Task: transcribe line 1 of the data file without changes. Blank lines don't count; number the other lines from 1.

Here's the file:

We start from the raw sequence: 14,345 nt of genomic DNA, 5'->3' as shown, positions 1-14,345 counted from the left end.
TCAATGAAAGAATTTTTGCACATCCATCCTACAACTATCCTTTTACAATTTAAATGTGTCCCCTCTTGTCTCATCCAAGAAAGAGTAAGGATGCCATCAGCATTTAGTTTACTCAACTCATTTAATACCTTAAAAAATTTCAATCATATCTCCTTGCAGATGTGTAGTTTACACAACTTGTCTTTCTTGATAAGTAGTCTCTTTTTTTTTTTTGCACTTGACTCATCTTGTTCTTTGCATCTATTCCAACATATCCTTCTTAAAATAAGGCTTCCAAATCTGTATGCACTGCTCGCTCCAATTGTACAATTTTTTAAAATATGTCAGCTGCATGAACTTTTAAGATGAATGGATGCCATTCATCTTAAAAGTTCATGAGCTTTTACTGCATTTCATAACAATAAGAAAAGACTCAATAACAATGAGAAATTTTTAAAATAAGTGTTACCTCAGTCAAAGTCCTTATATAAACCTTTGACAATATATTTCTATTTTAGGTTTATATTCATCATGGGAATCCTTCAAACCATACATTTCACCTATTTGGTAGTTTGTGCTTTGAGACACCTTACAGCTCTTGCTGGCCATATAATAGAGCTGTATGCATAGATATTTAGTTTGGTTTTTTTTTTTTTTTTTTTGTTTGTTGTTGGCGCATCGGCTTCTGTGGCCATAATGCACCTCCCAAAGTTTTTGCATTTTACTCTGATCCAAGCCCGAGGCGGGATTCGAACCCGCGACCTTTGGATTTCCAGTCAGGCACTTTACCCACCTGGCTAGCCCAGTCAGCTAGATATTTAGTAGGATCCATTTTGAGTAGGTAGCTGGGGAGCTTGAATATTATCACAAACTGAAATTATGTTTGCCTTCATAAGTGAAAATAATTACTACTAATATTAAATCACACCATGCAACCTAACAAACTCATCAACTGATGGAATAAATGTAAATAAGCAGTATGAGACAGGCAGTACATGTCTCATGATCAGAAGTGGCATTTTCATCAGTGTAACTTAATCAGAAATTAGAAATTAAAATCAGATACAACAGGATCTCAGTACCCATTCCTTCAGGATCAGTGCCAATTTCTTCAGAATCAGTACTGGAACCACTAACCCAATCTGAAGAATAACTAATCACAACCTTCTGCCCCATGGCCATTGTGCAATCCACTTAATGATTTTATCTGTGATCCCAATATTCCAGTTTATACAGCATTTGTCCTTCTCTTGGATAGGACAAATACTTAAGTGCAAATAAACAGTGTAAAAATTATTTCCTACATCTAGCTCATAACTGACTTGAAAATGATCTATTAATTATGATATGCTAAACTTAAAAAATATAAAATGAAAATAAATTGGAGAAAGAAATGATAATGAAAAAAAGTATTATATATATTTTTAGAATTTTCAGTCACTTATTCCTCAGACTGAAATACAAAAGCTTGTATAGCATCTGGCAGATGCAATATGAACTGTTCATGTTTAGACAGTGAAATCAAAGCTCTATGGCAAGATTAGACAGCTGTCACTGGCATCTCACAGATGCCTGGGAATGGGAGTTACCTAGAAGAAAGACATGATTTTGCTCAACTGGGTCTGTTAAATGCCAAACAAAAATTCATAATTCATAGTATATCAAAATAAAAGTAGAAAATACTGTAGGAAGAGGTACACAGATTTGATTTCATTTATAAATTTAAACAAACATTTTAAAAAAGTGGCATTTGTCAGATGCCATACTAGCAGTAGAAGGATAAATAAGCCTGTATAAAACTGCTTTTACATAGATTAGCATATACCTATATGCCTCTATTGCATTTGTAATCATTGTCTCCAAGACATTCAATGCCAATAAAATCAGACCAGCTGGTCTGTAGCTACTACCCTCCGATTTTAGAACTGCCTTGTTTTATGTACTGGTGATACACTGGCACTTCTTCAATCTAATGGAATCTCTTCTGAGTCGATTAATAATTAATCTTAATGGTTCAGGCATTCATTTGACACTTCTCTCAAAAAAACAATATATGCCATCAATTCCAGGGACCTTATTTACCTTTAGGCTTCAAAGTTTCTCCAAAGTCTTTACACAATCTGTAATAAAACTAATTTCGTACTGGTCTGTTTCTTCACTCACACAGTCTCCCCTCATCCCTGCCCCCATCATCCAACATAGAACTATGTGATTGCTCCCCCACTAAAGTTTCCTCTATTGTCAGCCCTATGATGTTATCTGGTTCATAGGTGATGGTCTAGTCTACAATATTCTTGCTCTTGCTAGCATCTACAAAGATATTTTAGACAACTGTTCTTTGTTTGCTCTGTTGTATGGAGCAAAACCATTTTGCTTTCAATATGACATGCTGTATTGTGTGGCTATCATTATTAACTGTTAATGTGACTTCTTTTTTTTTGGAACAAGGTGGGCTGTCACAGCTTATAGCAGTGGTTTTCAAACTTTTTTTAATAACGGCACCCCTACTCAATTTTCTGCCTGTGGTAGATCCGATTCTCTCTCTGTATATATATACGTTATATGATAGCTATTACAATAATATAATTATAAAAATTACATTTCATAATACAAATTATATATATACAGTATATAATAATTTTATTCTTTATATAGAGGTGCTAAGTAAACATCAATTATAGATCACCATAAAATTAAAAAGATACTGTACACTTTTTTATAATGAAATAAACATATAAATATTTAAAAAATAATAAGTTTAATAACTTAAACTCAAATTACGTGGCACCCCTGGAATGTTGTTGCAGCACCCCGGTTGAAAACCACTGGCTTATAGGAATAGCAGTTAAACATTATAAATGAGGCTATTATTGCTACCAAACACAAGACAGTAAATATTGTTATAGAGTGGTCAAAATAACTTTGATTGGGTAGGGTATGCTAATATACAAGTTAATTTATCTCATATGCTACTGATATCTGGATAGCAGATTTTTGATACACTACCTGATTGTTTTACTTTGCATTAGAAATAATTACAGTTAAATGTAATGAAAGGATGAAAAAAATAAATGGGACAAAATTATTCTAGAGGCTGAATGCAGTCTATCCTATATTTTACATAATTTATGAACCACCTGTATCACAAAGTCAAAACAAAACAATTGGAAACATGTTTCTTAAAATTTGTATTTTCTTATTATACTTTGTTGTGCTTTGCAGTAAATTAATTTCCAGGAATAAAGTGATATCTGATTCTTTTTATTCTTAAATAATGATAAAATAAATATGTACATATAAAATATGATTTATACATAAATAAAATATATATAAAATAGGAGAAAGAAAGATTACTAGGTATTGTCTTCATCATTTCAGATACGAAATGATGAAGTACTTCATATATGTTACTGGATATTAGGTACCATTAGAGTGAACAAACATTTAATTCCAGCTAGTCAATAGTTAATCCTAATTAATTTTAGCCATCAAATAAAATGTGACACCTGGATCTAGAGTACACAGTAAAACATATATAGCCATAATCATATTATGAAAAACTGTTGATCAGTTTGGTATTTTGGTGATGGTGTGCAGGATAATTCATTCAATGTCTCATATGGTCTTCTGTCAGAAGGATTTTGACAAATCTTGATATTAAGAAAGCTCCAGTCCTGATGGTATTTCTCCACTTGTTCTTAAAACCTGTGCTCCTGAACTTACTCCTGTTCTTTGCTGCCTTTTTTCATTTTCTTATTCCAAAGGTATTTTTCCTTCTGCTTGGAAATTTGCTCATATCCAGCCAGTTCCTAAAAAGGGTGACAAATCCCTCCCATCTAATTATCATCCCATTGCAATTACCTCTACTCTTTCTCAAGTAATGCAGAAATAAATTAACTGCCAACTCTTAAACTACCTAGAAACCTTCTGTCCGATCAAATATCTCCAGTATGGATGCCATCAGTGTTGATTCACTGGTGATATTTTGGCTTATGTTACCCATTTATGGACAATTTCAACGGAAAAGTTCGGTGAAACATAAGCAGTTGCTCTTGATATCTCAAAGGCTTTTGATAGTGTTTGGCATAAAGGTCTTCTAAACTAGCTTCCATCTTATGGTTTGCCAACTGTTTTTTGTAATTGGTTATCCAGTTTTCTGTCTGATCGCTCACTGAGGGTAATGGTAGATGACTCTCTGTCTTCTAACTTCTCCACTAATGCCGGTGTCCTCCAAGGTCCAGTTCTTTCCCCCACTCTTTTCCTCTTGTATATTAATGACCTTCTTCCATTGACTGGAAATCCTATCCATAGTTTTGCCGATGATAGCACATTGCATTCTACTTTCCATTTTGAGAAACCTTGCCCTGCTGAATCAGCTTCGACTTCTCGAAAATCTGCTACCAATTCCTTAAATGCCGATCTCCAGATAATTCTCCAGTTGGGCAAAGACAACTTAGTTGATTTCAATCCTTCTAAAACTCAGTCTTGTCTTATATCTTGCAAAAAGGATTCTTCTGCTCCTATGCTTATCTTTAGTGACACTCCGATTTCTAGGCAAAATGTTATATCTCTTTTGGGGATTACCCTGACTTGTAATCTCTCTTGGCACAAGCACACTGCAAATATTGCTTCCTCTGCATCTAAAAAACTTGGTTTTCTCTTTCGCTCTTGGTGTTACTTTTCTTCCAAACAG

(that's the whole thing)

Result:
We start from the raw sequence: 14,345 nt of genomic DNA, 5'->3' as shown, positions 1-14,345 counted from the left end.